Arizona Cardinals Hall of Fame Players: A Complete History

Updated on October 28, 2019
The Pro Football Hall of Fame logo was featured on the field prior to the 2017 Hall of Fame between the Arizona Cardinals and Dallas Cowboys in Canton, Ohio.
The Pro Football Hall of Fame logo was featured on the field prior to the 2017 Hall of Fame between the Arizona Cardinals and Dallas Cowboys in Canton, Ohio. | Source

How Many Arizona Cardinals Players Are in the Hall of Fame?

As one of the founding teams in the American Professional Football Association that still plays in the modern-day National Football League, the Arizona Cardinals have churned out their fair share of Pro Football Hall of Famers. In total, 20 players, coaches, and/or executives have spent at least 1 season with the Cardinals, meaning 6.1% of the 326 men inducted into the Pro Football Hall of Fame in Canton, Ohio, represent the Cardinals.

Among the team's representatives are some of the best defensive players in the history of the NFL, one of the Cardinals' greatest receiving threats of all-time, numerous coaches, and the man who built the team that won the 1947 NFL championship.

Arizona Cardinals Hall of Famers

What follows is a list of every Hall of Famer who has played at least one game for the Cardinals. The players are listed in order by the number of seasons each spent with the franchise.

Larry Wilson

  • Position: Safety
  • College: Utah
  • Seasons Played: 1960–72
  • Years as Coach/Executive: 1973–2002
  • Seasons With the Cardinals: 1960–2002
  • Year Inducted: 1978
  • Stats: 52 interceptions, 5 TDs
  • Awards: 1966 Defensive Player of the Year; Cardinals Ring of Honor; Cardinals No. 8 Retired
  • All-Pro: 1963, 1965–70
  • Pro Bowl: 1962–63, 1965–70

Lawrence "Larry" Wilson closed his career as one of the greatest Cardinals players of all-time, and immediately followed his retirement by joining the team's front office. He spent a total of 43 years with the Cardinals, first as a dominant defender for 13 seasons, then in various front-office capacities until 2002. Those first 13 years were spent perfecting the safety blitz, while the last 15 were spent as the team's vice president—his tenure culminated with the announcement that the Cardinals would soon get their own stadium.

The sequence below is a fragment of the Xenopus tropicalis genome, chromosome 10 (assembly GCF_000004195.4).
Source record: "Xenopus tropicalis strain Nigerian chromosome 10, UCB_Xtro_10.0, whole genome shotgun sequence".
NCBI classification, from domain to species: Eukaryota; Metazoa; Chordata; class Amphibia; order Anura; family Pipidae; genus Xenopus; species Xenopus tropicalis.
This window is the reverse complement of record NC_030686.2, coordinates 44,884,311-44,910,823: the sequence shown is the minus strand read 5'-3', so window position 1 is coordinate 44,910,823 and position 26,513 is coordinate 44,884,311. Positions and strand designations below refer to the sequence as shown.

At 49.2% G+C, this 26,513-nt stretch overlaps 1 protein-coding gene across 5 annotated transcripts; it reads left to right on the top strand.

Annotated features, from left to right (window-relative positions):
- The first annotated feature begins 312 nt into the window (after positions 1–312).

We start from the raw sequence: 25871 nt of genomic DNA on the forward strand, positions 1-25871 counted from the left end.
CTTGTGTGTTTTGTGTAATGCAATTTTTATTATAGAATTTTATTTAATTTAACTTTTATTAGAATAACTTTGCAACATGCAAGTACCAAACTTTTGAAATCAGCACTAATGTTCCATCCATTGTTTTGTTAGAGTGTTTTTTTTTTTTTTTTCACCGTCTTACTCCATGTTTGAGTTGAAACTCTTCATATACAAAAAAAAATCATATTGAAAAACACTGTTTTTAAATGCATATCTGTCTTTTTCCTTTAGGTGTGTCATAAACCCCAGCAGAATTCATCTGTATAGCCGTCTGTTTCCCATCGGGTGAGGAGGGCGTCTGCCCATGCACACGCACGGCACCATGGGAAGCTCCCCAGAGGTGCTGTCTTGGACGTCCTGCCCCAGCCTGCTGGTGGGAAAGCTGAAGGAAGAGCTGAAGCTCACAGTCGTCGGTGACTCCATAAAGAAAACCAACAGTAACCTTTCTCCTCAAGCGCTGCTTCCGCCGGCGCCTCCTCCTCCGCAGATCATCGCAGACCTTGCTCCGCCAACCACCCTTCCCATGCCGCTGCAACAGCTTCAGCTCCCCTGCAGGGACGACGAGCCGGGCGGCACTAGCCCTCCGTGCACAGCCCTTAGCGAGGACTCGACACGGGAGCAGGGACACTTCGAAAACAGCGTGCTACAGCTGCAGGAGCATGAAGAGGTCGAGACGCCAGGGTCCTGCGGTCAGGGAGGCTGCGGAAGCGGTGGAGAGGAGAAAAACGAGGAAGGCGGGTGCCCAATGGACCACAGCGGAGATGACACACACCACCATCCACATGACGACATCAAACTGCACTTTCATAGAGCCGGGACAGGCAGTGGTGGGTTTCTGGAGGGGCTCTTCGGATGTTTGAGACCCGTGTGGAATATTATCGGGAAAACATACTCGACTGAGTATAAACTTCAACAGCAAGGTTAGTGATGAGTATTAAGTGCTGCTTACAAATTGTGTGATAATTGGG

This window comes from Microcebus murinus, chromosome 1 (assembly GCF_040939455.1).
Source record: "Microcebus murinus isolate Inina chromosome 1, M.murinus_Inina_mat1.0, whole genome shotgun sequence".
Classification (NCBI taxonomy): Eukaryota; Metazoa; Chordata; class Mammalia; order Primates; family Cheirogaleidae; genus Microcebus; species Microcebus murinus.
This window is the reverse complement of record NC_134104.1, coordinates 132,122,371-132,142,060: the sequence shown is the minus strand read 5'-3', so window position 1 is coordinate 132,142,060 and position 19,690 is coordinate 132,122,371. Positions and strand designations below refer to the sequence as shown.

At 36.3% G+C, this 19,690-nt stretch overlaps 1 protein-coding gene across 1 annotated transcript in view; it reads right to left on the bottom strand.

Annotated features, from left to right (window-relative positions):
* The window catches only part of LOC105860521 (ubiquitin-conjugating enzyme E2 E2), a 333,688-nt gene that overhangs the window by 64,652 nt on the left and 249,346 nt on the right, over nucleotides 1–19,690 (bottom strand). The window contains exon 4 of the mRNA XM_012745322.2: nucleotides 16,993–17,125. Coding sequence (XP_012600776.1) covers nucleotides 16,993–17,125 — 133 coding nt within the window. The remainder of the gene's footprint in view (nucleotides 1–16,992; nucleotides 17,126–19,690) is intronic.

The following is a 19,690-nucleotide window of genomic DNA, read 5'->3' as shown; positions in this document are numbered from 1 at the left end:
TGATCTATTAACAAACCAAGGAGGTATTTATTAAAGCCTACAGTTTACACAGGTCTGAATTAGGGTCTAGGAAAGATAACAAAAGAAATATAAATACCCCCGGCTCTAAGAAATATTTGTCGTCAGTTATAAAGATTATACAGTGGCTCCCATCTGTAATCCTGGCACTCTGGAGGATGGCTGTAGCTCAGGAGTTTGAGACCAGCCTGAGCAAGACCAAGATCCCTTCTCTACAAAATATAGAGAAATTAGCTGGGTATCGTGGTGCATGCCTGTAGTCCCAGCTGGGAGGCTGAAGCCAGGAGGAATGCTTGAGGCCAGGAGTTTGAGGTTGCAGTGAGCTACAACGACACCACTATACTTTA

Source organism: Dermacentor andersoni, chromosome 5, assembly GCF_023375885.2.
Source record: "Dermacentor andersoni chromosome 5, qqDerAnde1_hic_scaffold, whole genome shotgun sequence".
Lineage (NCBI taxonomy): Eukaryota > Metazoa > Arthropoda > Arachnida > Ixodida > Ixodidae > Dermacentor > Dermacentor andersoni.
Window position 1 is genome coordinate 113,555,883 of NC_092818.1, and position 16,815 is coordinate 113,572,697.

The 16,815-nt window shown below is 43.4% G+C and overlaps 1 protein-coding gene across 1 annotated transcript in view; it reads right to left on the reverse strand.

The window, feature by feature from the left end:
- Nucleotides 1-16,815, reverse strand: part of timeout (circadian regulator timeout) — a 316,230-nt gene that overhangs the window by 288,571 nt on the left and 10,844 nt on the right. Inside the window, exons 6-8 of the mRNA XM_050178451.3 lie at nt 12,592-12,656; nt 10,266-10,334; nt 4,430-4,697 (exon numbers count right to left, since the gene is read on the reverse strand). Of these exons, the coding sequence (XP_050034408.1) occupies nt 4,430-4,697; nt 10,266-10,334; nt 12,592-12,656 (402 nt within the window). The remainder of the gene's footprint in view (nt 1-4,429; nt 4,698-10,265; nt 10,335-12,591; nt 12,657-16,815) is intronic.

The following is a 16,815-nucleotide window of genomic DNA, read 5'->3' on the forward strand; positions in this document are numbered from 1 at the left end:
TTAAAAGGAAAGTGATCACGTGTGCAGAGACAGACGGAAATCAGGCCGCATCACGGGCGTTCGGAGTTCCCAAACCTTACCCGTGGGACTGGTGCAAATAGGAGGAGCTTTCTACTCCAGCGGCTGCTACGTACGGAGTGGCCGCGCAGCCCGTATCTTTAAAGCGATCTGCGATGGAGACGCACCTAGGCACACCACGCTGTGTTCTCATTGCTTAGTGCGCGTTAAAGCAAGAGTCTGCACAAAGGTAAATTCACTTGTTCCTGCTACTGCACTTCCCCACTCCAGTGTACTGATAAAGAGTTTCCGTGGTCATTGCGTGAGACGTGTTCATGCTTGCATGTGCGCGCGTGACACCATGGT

Wilson was a seventh-round draft pick of the Cardinals in 1960, and held a job as a banker in the offseason. Wilson was dubbed "Wildcat" early in his career, because that was the name of the play that called for his safety blitz—a new trend in the NFL in the '60s. By the middle of the decade, Wilson had become the premier defensive player in the league, and among his career-defining moments was a string of seven straight games in 1966 when he intercepted a pass. That stretch included a 91-yard touchdown and a three-interception game for the second season in a row. His 10 picks that season paced the league, and an interception for Wilson was usually good news for the Cardinals, who went 30-13-2 in games when he picked off a pass. He maintains team records with 52 career interceptions and 800 interception return yards. His long return of 96 yards stood as a team record until 2006.

For all of Wilson's successes, however, the team achieved very little during his tenure. Wilson is one of few Hall of Famers to have never appeared in a postseason game, and the Cardinals had an 83-86-11 record throughout Wilson's career. Wilson—one of just four Cardinals to have his number retired—was hired as the team's scouting director following his retirement in 1973, and moved up to become the general manager in 1977. He briefly stepped in as interim coach in 1979, picking up two wins and a loss after Bud Wilkinson was fired. By 1987, Wilson added vice president to his ledger, though he would relinquish his role as GM in 1993.

Charley Trippi
Charley Trippi | Source

Charley Trippi